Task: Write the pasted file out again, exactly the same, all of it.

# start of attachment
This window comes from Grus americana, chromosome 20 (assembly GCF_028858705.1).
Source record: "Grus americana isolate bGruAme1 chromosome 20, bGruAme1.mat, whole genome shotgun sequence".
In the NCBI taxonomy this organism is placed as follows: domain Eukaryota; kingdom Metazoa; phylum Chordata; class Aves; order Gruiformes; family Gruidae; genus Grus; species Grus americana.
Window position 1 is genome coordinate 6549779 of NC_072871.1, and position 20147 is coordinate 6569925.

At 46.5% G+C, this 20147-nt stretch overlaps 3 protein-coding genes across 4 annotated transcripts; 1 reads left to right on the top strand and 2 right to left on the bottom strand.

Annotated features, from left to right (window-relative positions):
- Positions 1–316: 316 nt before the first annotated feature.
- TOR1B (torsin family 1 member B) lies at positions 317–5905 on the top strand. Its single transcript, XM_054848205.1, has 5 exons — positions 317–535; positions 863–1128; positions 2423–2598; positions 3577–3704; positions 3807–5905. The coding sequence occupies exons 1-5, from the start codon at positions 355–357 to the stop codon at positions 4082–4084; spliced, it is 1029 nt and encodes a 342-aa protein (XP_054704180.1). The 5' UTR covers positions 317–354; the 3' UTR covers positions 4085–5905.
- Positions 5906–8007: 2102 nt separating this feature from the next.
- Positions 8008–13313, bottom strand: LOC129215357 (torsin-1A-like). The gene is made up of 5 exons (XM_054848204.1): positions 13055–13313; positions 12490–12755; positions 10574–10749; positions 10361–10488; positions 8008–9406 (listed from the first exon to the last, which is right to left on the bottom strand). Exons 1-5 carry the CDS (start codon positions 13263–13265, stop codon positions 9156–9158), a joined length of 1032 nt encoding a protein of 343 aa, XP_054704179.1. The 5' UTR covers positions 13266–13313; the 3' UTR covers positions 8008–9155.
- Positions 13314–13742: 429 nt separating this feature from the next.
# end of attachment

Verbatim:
This window comes from Grus americana, chromosome 20 (assembly GCF_028858705.1).
Source record: "Grus americana isolate bGruAme1 chromosome 20, bGruAme1.mat, whole genome shotgun sequence".
In the NCBI taxonomy this organism is placed as follows: domain Eukaryota; kingdom Metazoa; phylum Chordata; class Aves; order Gruiformes; family Gruidae; genus Grus; species Grus americana.
Window position 1 is genome coordinate 6549779 of NC_072871.1, and position 20147 is coordinate 6569925.

At 46.5% G+C, this 20147-nt stretch overlaps 3 protein-coding genes across 4 annotated transcripts; 1 reads left to right on the top strand and 2 right to left on the bottom strand.

Annotated features, from left to right (window-relative positions):
- Positions 1–316: 316 nt before the first annotated feature.
- TOR1B (torsin family 1 member B) lies at positions 317–5905 on the top strand. Its single transcript, XM_054848205.1, has 5 exons — positions 317–535; positions 863–1128; positions 2423–2598; positions 3577–3704; positions 3807–5905. The coding sequence occupies exons 1-5, from the start codon at positions 355–357 to the stop codon at positions 4082–4084; spliced, it is 1029 nt and encodes a 342-aa protein (XP_054704180.1). The 5' UTR covers positions 317–354; the 3' UTR covers positions 4085–5905.
- Positions 5906–8007: 2102 nt separating this feature from the next.
- Positions 8008–13313, bottom strand: LOC129215357 (torsin-1A-like). The gene is made up of 5 exons (XM_054848204.1): positions 13055–13313; positions 12490–12755; positions 10574–10749; positions 10361–10488; positions 8008–9406 (listed from the first exon to the last, which is right to left on the bottom strand). Exons 1-5 carry the CDS (start codon positions 13263–13265, stop codon positions 9156–9158), a joined length of 1032 nt encoding a protein of 343 aa, XP_054704179.1. The 5' UTR covers positions 13266–13313; the 3' UTR covers positions 8008–9155.
- Positions 13314–13742: 429 nt separating this feature from the next.